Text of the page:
the replacements

    Photo by Philip Cosores

    Initially, Westerberg saw himself as a “clever thief,” ripping off influences from Jonny Thunders, The Who, Sex Pistols, and “all the ‘70s pop radio shit.” Once Westerberg’s material was fused with the fierce hard rock impulses of drummer Chris Mars and the Stinson brothers, however, the band began offering up something special. Yet even as The Replacements were building a loyal fanbase, they still had trouble keeping food on the table. Between Mars “cashing in his food stamps to buy cigarettes” and the rest of the band living with their parents, times were tough. Throughout the early ’80s, their mission to make great music ran parallel to their struggle to make ends meet.

    Trouble Boys hits all the high-profile Replacements highlights, from the band’s iconic SNL performance to their querulous relationship with local frenemies Hüsker Dü. Each of their studio albums is discussed in extensive detail, giving us a great sense for what made the band tick.


    The Replacements -- Eric Pamies

    Photo by Eric Pamies

    Mehr’s book is brimming with amazing anecdotes and colorful episodes. For starters, Mehr does a fantastic job capturing the band’s live performances. From his dense descriptions, you can vividly picture Mars pounding the drums, “mouth open, baring teeth and breathing hard,” as Bob Stinson unleashes “wild, dexterous solos while grinning broadly” and Tommy Stinson bounces “up and down like a kid who’d had too many bowls of Sugar Smacks during a Saturday morning cartoon binge.” Meanwhile, there’s Westerberg “gargling out the words like a coyote … stumbling into his own band mates as if they didn’t exist.”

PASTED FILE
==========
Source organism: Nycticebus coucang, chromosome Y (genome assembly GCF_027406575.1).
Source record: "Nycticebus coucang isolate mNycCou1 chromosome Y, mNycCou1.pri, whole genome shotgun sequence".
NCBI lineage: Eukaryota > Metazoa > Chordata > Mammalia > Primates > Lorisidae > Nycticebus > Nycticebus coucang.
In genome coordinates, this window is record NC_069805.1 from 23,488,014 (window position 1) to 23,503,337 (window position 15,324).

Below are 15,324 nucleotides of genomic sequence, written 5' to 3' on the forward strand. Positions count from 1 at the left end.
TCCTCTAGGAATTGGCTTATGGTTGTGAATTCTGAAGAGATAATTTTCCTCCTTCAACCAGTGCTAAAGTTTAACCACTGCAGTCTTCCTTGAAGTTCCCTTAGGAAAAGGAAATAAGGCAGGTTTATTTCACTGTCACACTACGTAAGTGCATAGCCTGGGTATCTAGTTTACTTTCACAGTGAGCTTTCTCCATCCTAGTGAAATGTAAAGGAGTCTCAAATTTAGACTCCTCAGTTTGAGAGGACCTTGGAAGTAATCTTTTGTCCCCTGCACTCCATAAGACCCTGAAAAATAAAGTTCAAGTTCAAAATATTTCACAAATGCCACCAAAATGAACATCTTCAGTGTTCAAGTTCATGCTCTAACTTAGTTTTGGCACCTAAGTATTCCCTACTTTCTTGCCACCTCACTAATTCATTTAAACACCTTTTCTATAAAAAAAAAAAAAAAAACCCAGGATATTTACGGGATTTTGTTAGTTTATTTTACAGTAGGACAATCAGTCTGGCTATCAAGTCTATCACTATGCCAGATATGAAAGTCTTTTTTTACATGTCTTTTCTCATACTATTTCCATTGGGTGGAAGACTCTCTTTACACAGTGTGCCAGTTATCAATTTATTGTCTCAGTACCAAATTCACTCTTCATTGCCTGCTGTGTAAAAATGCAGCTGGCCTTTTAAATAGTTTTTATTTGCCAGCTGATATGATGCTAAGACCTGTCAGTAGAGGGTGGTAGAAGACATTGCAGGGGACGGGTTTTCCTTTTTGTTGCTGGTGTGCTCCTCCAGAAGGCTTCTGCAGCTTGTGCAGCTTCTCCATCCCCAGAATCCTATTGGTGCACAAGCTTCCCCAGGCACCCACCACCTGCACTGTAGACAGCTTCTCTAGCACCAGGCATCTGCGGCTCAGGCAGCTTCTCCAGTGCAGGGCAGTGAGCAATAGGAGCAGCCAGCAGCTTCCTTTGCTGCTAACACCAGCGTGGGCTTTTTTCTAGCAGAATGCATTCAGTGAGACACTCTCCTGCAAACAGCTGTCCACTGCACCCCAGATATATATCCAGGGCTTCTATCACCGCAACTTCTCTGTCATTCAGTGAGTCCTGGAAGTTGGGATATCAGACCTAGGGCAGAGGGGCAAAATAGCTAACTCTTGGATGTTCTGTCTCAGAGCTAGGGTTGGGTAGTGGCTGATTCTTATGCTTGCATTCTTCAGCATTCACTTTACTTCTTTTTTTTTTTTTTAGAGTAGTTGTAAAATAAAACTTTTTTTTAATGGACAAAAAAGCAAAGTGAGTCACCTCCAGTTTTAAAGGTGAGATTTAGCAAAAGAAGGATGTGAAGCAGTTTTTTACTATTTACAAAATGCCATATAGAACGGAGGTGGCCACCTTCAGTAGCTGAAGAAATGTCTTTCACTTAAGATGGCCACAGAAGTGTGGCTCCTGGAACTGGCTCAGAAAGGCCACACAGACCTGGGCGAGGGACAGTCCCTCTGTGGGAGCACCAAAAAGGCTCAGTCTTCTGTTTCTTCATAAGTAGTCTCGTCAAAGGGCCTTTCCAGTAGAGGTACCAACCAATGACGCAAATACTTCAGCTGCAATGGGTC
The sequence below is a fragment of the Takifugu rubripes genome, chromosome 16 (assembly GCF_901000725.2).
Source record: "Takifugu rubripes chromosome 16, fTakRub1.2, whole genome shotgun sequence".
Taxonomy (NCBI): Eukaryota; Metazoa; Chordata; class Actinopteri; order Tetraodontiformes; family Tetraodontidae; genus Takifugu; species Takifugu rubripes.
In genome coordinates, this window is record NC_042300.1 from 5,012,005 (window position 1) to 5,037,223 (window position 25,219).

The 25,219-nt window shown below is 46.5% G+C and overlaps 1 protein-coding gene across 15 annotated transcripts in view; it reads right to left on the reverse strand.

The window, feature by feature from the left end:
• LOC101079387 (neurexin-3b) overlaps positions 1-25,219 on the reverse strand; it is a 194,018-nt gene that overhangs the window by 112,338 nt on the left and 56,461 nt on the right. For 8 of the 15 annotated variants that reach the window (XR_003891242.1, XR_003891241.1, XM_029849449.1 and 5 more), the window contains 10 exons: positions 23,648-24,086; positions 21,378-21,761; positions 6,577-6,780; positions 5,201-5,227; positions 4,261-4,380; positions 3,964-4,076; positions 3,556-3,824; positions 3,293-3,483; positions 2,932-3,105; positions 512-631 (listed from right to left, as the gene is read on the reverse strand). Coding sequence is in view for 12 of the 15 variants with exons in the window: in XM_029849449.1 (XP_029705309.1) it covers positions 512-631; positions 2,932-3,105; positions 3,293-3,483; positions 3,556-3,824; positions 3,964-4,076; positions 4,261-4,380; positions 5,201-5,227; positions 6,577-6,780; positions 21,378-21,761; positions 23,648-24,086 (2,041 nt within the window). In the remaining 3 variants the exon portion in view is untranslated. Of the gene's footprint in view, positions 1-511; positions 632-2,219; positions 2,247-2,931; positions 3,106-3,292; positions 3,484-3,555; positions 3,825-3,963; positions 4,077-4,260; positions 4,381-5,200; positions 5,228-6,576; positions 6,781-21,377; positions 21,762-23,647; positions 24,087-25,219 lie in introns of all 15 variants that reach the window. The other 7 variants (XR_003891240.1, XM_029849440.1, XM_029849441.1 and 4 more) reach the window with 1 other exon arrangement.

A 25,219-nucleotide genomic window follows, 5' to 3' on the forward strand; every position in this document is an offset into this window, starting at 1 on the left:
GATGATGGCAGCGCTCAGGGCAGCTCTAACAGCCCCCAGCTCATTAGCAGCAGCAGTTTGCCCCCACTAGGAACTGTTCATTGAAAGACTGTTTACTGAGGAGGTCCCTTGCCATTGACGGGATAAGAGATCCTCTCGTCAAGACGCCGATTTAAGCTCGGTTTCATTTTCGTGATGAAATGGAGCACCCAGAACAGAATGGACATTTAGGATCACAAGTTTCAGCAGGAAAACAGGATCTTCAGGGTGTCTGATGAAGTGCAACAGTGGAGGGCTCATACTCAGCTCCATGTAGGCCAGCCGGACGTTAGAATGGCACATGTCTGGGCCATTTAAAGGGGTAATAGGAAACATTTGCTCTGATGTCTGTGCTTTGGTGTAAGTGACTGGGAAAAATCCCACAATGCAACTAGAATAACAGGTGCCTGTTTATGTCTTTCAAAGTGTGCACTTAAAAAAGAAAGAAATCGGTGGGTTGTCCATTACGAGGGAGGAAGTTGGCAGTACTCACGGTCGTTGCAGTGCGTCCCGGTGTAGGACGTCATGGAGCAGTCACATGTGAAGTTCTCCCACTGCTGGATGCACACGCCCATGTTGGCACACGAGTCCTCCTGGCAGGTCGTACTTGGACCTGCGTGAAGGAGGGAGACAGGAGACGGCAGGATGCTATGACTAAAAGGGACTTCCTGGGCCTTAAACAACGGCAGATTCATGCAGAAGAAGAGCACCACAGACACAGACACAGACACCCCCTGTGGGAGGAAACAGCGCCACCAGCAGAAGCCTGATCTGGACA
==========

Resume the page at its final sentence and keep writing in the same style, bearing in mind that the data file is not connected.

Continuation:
The section detailing the band’s ’81 Duluth show is also stellar. While playing “Rattlesnake”, Westerberg’s guitar snaps at the neck, gashing his head. Blood gushing, he led the band in a rambling rendition of “I Hate Music”, bashing his guitar against the stage à la Pete Townsend.

    The Replacements were a dynamic band, tweaking and modifying songs from one take to the next. They group-rebelled against their label’s standard method of recording a song several times before settling on a final cut. Short on patience and high on speed, Westerberg liked to ad-lib intros and lyrics, refusing to adopt any one definitive version. Though this infuriated producers, it also endowed the band’s studio LPs with a distinctly raw, frenetic, impulsive vibe. By giving us an intimate glimpse into The Replacements’ recording process, Mehr allows us to better appreciate this unique aspect of the band.


    The extreme comprehensiveness of Trouble Boys is clearly one of its greatest strengths, yet this feature may also render the book inaccessible to many readers. If you’re only casually interested in the band, this 520-page saga probably isn’t for you. Then again, The Replacements aren’t really a band that attracts lukewarm followers.




    I’ll keep it short and sweet: If you’re really into The Replacements, you’ll really like Trouble Boys. If you’re not really into The Replacements, you oughta get on that.